Itching in Cats

Itching and hairless patches in cats are often underestimated. They can indicate serious skin diseases. We explain what is hidden behind scratching, nibbling, and Co. in cats.

The skin is a reflection of a cat’s health and skin diseases have many faces. Like other skin changes, itching can be a symptom of various skin diseases. It is therefore important to recognize itching and then to find its cause, because only then can the cat be treated properly.

Symptoms of Itching in Cats

Cats express itching in many ways:

  • Increased scratching, grooming, or licking of individual areas or the entire body
  • Biting, nibbling, or rubbing parts of the body

If there are hairless patches, red, inflamed, or scaly skin, and a dull, shaggy coat, you should pay attention and consult a veterinarian.

In addition, the itching itself can also become the cause of the disease if the cat injures its skin when constantly scratching, licking, or nibbling. The damaged skin can no longer act as a natural barrier against pathogens or pollutants.

Parasites As a Cause of Itching in Cats

Itching in cats can have many causes. Possible triggers are, for example, parasites and infections. Outdoor cats are particularly affected, but indoor cats can also suffer from parasite infestation. Regular parasite prophylaxis makes sense. Examples of parasites and infections are:

  • fleas
  • autumn grass mites
  • Mites (predatory mites, ear mites, grave mites)
  • biting lice
  • heavy worm infestation
  • bacterial infections
  • skin fungus
  • ticks

Skin fungi spread preferentially to cats with a weakened immune system. A lack of fur hygiene favors the conditions for fungal growth. The treatment of a skin fungus is very lengthy and can take 6 to 8 weeks. Important: All animals in the household must also be treated. In addition, fungi such as Microsporum canis can also spread to humans.

Itching in Cats From Allergies

In addition, allergies can also trigger itching in cats. Examples for this are:

  • flea saliva allergy
  • mosquito bites
  • storage mites, house dust (mites)
  • Contact and food allergies
  • atopic dermatitis

A flea saliva allergy in cats is difficult to diagnose because – paradoxically – few fleas live on cats. They are more comfortable around non-allergic cats, but it only takes a single flea bite to trigger a full-body skin reaction in an allergic cat. The result is severely itchy skin changes that can spread over a large area. Flea saliva allergy is quite common in cats.

Food allergies can also cause skin problems. If the cat is allergic to a certain food component, this can manifest itself in itching, among other things – even if the cat has never had any problems before. Skin changes and digestive problems often go hand in hand with a food allergy.

In the case of atopic dermatitis, on the other hand, the cat reacts to certain substances in the environment, such as pollen. These enter the body through the skin and trigger allergic reactions.

Other Causes of Itching in Cats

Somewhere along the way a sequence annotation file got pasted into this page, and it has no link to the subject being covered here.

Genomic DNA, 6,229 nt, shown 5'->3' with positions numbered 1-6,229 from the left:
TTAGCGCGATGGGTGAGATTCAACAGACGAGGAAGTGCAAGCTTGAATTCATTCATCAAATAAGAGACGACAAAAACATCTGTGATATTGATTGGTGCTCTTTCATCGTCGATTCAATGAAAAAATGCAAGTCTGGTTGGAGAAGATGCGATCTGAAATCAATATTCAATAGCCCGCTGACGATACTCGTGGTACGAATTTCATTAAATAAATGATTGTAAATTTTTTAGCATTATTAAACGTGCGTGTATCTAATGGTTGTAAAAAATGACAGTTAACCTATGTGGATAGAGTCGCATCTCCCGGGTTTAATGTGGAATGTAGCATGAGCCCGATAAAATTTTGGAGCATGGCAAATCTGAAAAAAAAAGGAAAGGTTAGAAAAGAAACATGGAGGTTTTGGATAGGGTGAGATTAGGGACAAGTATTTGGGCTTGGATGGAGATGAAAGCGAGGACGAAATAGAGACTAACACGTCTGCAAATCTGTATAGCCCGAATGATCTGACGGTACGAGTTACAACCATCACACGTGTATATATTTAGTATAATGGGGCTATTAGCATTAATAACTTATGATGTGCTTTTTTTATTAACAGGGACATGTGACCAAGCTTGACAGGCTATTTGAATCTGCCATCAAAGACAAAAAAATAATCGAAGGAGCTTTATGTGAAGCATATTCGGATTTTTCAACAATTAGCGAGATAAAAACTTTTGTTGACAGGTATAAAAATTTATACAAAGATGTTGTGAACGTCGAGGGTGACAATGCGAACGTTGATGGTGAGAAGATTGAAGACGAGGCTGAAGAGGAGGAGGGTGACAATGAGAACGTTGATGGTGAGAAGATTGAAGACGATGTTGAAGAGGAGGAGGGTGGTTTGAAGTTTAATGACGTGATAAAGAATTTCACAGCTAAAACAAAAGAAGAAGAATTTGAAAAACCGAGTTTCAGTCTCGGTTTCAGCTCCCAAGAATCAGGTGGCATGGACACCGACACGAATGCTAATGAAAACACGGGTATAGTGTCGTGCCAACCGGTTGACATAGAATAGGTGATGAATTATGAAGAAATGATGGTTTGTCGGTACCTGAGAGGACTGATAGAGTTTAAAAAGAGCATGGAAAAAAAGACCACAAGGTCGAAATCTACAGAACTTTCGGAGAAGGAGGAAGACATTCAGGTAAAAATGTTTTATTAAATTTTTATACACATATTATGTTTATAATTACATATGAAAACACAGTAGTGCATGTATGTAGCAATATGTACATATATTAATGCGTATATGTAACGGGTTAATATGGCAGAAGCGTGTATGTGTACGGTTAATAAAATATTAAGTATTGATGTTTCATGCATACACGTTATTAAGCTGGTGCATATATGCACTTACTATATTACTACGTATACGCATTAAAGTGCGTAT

Metabolic disorders can also lead to itching or other skin changes in cats. While they usually don’t cause it themselves, they can leave the cat’s skin vulnerable to infection, which in turn can lead to itching. Examples of such metabolic disorders are:

  • hormonal imbalances
  • Deficiency symptoms as a result of an unbalanced diet, severe worm infestation, or e.g. due to a wasting illness

Autoimmune diseases can also be the reason for skin changes or itching, because if the immune system malfunctions, the body’s own defense cells can attack the skin (pemphigus, lupus erythematosus, eosinophilic granuloma complex).

Abscesses Or Tumors in Cats

Itching in cats can also indicate abscesses and tumors. Brawlers outdoors are usually at high risk for abscesses, which develop from bite injuries and often go undetected. If left untreated, they can lead to blood poisoning. Regular touching is therefore useful and can be combined with the daily cuddle round.

Increases in circumference, which indicate a tumorous event, can also be detected early in this way. The most common type of malignant skin tumor in cats is fibrosarcoma, which occurs more frequently from the age of eight. A well-defined lump is usually observed under the skin, which grows either very quickly or very slowly.

Although metastasis or spread to other organs in fibrosarcoma occurs very late, the local tissue is severely damaged. Radiation is the treatment of choice, but the cat must be put under general anesthesia. Chemotherapy usually does not bring any improvement.

Hair Loss in Cats

Another change in the skin that can indicate the disease is alopecia, i.e. hair loss. There are three possible reasons for this:

  • Hair falls out by itself (inflammation in the area of ​​the hair roots, bacterial infections or fungal infestation)
  • Hair cannot grow back (due to internal diseases)
  • Cat pulls out hair (psychogenic causes such as stress).

A so-called Trichogramma provides information: A few hairs are plucked out of the cat and examined under the microscope. If the hair tips are intact, there is a disease-related hair loss. In the case of broken hair ends, however, the vet speaks of “self-induced alopecia” – the cat pulls its hair out itself.

Itching in Cats Should Be Taken Seriously

The attentive cat owner can do a lot to detect skin changes in his cat at an early stage. Parasite prophylaxis, regular touch-ups, and good coat hygiene should become routine.

Mary Allen

Written by Mary Allen

Hello, I'm Mary! I've cared for many pet species including dogs, cats, guinea pigs, fish, and bearded dragons. I also have ten pets of my own currently. I've written many topics in this space including how-tos, informational articles, care guides, breed guides, and more.

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